Reasons to Opt-out
If, in the foreseeable future, the likelihood of enforcing a patent is low, the risks of pan-European revocation of the patent may outweigh the benefits associated with a pan-European injunction, particularly if the patent is of significant value. This would include if it covers a successful commercial product or is subject to a lucrative license, or if only a small number of countries are of commercial importance. Notably, if a patent is, or has been, the subject of Opposition proceedings before the EPO, the opt-out option may be the safest course of action, as unsuccessful Opponents could be expected to challenge the validity of the patent before the UPC. Significantly, UPC revocation actions can be brought at any point during the lifetime of the patent unlike EPO Oppositions, which must be filed within 9 months of grant.

A further reason to opt-out may be that the national courts are a “known quantity” relative to the untested UPC. Furthermore, the UPC court filing fees are considerably higher than in some of the national courts.

It is also important to remember that it is possible to withdraw the opt-out (albeit only once), unless national proceedings have already started. Thus, the decision to opt-out is not final and it may be the pragmatic choice for many proprietors while the UPC gets up and running.

Another important fact to remember is that, unlike “classical” European Patents, it will not be possible to file an opt-out for a Unitary Patent.  Thus, the reasons for opting out discussed above may also influence a decision on whether or not to opt for unitary effect upon allowance of a pending application. We will be writing a separate article on this in due course.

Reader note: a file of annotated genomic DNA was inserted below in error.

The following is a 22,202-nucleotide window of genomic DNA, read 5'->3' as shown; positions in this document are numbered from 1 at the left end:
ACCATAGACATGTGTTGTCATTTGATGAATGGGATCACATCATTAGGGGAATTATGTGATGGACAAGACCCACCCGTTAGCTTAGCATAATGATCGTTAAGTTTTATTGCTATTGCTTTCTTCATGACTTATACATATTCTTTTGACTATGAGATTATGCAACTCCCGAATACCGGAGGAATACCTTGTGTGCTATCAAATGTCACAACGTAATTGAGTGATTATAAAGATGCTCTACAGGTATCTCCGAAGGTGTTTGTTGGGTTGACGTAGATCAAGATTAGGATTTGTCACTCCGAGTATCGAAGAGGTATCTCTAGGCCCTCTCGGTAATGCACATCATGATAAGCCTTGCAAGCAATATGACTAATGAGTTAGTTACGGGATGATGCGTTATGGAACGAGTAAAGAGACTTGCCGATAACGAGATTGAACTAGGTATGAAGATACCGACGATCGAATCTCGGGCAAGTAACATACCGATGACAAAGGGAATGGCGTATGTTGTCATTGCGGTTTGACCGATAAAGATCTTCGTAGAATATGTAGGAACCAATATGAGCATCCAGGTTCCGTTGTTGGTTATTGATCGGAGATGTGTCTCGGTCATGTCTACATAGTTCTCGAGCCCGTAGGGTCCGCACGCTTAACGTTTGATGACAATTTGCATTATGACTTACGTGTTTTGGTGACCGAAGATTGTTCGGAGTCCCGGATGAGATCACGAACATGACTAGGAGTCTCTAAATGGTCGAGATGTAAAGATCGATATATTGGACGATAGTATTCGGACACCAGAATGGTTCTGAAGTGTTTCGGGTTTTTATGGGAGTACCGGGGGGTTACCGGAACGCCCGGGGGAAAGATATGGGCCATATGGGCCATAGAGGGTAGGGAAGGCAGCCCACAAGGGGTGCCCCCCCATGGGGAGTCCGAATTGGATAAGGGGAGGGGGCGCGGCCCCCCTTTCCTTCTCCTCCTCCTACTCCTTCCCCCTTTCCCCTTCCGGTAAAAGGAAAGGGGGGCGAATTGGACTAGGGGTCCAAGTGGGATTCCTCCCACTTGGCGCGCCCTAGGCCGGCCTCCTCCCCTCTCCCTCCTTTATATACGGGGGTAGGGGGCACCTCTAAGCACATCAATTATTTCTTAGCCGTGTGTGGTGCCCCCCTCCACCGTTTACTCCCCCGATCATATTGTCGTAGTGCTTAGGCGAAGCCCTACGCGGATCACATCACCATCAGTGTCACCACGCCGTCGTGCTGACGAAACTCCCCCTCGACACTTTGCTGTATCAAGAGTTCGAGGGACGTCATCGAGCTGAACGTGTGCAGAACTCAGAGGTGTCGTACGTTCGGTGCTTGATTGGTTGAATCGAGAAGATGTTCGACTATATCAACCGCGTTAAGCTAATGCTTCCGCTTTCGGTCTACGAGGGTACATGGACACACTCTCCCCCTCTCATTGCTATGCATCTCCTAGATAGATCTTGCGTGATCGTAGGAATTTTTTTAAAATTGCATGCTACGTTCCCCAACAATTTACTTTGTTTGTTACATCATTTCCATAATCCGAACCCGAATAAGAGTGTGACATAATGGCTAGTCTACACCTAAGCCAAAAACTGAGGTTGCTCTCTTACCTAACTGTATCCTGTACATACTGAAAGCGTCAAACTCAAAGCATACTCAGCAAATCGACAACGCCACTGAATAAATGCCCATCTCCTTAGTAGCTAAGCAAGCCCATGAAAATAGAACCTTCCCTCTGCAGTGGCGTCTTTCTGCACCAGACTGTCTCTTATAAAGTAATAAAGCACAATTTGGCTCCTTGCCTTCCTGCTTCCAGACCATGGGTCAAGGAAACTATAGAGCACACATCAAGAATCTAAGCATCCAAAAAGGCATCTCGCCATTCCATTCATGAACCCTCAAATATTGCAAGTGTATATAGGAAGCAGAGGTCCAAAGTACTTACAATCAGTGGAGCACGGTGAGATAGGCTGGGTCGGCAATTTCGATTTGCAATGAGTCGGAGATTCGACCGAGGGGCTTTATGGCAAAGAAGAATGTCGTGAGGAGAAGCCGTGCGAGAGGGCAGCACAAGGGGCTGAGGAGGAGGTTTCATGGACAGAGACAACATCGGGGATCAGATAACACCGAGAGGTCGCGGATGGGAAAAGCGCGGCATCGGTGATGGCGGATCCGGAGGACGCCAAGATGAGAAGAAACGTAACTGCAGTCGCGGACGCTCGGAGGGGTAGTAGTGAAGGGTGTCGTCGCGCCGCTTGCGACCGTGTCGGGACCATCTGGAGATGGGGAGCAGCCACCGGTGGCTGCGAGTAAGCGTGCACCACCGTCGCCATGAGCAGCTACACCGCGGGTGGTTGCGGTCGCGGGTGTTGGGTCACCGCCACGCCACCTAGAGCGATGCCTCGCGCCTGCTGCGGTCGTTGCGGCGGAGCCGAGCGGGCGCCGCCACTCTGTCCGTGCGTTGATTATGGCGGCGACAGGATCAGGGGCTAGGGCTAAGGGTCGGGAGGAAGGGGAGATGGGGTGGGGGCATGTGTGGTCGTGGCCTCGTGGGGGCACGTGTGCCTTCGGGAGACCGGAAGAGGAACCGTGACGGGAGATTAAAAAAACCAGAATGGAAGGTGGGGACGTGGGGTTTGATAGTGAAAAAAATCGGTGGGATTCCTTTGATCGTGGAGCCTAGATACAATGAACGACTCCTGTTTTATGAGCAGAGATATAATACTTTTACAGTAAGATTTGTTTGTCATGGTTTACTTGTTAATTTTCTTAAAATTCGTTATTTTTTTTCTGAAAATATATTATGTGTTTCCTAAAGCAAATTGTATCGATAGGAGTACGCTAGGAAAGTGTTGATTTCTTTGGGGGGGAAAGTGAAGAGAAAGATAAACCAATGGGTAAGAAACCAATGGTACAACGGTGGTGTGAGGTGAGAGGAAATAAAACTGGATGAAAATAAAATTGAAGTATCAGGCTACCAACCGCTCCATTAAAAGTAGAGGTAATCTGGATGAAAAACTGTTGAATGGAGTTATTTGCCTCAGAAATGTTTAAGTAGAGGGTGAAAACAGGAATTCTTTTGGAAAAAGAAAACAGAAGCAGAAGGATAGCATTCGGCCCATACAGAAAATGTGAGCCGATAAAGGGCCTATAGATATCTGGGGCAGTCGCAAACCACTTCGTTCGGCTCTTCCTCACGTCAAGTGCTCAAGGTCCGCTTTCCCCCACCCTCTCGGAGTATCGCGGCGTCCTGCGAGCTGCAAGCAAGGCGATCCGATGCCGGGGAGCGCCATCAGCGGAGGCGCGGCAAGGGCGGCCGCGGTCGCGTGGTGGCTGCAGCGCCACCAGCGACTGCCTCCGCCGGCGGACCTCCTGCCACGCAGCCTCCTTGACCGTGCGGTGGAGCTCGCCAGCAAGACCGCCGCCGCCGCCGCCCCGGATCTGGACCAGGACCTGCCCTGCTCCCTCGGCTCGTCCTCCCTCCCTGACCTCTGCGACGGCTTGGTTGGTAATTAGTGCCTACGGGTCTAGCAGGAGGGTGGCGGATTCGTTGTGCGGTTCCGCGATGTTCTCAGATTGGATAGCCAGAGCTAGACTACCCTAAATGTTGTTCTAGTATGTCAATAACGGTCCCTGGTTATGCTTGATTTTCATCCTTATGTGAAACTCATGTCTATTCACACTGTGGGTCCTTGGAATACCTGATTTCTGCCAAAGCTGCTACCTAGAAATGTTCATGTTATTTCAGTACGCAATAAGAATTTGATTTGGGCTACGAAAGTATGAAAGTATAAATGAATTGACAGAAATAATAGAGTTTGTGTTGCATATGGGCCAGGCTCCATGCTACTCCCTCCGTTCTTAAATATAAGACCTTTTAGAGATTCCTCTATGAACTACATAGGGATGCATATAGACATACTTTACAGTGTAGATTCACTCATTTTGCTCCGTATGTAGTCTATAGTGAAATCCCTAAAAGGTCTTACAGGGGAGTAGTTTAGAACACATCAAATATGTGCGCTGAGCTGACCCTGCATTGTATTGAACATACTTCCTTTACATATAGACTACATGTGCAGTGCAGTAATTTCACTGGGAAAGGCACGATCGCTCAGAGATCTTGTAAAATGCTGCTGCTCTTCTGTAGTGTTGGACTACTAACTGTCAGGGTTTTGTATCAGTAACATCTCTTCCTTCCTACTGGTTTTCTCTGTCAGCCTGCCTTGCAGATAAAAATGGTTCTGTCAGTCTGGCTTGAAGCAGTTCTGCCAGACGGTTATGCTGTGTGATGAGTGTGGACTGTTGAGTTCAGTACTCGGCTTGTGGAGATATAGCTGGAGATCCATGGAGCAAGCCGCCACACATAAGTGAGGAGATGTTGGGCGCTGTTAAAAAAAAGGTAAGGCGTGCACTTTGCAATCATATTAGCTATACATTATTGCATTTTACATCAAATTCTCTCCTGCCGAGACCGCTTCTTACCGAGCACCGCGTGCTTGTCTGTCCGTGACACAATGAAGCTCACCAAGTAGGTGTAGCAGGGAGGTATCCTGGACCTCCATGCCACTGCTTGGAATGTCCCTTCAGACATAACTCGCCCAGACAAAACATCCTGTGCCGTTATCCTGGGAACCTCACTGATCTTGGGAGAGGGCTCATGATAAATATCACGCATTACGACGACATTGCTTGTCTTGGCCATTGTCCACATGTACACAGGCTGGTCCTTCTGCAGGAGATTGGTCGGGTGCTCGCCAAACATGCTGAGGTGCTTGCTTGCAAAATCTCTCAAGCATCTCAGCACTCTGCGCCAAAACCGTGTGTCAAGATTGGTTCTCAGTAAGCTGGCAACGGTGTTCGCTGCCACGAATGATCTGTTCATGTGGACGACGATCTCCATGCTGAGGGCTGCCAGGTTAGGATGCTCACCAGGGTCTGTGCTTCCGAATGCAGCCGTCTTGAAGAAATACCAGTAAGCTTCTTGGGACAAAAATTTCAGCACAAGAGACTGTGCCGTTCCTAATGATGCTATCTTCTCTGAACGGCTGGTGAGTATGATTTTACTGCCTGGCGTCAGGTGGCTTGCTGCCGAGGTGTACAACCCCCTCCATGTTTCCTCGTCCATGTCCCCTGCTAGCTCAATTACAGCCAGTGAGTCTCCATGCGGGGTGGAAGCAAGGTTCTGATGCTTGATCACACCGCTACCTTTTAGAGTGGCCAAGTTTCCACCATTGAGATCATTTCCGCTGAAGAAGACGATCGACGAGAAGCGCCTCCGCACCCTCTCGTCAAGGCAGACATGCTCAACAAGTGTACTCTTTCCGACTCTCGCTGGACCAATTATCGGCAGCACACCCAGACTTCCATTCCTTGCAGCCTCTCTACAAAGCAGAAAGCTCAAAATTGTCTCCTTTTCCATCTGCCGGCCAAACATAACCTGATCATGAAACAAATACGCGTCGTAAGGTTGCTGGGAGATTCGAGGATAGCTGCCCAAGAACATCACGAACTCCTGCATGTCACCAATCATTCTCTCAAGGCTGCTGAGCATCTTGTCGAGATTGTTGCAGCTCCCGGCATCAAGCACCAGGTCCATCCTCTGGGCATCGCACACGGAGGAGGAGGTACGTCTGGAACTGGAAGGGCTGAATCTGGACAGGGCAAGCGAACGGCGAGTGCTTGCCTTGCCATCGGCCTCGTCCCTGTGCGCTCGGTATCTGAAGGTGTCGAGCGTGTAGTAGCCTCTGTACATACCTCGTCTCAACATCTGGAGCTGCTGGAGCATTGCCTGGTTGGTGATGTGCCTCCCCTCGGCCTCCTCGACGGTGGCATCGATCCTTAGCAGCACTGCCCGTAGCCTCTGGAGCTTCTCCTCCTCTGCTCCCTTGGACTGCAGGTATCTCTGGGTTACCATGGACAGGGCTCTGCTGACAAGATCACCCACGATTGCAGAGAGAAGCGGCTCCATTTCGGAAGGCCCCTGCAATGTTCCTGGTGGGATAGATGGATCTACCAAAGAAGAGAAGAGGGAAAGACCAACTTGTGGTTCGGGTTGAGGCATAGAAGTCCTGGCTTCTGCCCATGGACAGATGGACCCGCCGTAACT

Reasons to stay in
If there is an expectation that a patent will need to be enforced and/or enforcement may be required in a large number of EU countries, it may be desirable to keep the patent within the jurisdiction of the UPC in order to benefit from the possibility of a pan-European injunction. The UPC may also offer some attractive procedural efficiencies as proceedings are designed to take a maximum of 12 to 15 months, which is significantly faster than proceedings in some national courts. The UPC also offers some interim measures that are wider-ranging than the powers available to some national courts.

Notably, it will be possible to opt-out at any time within the seven year transitional period should there be a change in circumstances (provided no action has already been brought in the UPC). Thus, the decision to “stay in” is also not final, except for Unitary Patents, which are “in” by default and cannot be opted-out.